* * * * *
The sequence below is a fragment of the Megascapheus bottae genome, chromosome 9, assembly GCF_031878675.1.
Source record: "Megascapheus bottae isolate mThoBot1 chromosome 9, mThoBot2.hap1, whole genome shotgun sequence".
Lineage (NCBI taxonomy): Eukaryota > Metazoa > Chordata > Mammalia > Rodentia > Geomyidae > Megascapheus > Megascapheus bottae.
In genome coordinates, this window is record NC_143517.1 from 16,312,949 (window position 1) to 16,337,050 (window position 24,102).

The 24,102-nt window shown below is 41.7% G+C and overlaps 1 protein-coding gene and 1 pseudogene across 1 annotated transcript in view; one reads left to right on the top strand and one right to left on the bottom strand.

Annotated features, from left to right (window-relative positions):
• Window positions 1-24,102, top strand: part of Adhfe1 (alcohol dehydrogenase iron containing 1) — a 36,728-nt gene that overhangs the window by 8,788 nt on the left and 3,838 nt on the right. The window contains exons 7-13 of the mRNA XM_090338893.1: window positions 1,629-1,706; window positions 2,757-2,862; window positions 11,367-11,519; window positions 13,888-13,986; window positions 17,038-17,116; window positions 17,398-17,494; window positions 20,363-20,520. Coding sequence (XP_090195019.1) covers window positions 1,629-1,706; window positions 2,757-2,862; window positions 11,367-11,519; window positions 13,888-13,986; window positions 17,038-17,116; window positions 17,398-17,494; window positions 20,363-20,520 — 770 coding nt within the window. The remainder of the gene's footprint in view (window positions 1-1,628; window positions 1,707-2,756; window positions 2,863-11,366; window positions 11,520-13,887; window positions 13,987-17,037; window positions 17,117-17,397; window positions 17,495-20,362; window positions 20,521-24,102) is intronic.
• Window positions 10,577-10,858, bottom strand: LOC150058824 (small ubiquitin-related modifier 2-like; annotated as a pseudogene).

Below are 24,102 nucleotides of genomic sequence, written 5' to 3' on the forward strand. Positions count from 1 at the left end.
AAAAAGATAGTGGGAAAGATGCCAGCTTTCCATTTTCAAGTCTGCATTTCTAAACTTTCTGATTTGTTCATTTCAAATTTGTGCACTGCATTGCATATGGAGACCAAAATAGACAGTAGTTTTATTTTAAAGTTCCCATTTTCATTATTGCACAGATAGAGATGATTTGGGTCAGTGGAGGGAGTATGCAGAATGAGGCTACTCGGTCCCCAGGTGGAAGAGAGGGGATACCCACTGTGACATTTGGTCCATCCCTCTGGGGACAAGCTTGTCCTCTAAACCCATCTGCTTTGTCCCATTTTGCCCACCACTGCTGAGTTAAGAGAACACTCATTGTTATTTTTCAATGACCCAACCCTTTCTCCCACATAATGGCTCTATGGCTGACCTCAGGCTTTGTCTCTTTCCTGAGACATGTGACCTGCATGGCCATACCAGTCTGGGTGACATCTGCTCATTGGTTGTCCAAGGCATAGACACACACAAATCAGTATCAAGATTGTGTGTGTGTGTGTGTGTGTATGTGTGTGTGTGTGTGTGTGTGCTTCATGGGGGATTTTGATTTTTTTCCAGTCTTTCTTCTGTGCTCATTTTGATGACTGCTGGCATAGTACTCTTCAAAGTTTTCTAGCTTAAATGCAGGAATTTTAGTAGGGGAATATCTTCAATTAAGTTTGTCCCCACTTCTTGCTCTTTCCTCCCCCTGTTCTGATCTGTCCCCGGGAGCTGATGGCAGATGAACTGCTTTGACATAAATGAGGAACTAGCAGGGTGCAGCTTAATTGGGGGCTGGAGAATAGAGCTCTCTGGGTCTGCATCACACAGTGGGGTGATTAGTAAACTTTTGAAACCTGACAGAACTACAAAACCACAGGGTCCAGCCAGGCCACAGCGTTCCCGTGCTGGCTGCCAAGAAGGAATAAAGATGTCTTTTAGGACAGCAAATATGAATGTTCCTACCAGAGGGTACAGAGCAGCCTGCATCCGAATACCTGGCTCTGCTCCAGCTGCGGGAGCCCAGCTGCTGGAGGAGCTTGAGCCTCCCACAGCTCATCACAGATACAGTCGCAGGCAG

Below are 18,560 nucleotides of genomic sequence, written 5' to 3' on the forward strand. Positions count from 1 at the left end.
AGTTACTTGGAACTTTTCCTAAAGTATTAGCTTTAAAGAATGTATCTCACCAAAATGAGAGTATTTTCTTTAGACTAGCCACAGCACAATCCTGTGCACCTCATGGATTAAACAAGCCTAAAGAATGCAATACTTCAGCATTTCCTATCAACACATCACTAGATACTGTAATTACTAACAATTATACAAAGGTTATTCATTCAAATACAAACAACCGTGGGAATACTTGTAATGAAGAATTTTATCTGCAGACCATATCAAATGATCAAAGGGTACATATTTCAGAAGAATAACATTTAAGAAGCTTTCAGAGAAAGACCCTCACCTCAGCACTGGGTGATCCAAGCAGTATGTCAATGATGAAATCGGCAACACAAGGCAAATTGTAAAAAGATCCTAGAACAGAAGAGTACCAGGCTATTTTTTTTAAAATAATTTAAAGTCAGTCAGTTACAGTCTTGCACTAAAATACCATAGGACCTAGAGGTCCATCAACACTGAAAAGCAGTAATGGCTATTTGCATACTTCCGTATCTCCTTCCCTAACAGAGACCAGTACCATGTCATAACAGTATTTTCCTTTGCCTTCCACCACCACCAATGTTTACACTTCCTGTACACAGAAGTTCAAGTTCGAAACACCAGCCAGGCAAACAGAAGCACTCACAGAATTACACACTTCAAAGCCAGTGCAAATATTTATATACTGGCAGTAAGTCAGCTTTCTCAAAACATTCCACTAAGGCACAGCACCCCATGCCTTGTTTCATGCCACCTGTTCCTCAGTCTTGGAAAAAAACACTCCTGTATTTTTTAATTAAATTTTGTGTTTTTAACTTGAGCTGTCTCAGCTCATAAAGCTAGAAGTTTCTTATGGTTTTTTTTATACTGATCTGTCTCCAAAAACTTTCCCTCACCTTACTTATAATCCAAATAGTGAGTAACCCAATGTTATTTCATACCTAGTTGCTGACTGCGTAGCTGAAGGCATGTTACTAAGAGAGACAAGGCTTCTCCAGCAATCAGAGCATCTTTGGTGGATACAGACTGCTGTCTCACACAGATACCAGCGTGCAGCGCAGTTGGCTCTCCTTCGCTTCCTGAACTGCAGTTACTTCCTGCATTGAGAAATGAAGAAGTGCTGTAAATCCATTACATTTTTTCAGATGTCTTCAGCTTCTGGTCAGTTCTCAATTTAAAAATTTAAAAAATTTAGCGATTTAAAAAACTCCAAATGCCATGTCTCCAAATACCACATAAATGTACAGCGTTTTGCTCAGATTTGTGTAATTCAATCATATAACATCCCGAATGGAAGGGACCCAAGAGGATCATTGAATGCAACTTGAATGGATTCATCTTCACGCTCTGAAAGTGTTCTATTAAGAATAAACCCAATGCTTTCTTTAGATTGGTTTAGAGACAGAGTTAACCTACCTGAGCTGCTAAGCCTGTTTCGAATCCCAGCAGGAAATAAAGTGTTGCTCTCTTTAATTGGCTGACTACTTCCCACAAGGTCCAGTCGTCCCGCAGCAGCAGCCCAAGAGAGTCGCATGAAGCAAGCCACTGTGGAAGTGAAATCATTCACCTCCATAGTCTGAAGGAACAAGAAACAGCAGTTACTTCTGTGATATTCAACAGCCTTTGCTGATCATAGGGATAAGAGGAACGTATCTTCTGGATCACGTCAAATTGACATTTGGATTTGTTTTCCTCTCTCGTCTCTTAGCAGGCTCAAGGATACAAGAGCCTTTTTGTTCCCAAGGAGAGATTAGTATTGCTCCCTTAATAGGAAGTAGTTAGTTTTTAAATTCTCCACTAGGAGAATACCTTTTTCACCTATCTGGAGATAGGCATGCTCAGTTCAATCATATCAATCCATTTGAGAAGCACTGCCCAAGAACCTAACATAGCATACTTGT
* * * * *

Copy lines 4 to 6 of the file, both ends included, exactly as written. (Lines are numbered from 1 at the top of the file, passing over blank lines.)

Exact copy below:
In genome coordinates, this window is record NC_143517.1 from 16,312,949 (window position 1) to 16,337,050 (window position 24,102).

The 24,102-nt window shown below is 41.7% G+C and overlaps 1 protein-coding gene and 1 pseudogene across 1 annotated transcript in view; one reads left to right on the top strand and one right to left on the bottom strand.

Annotated features, from left to right (window-relative positions):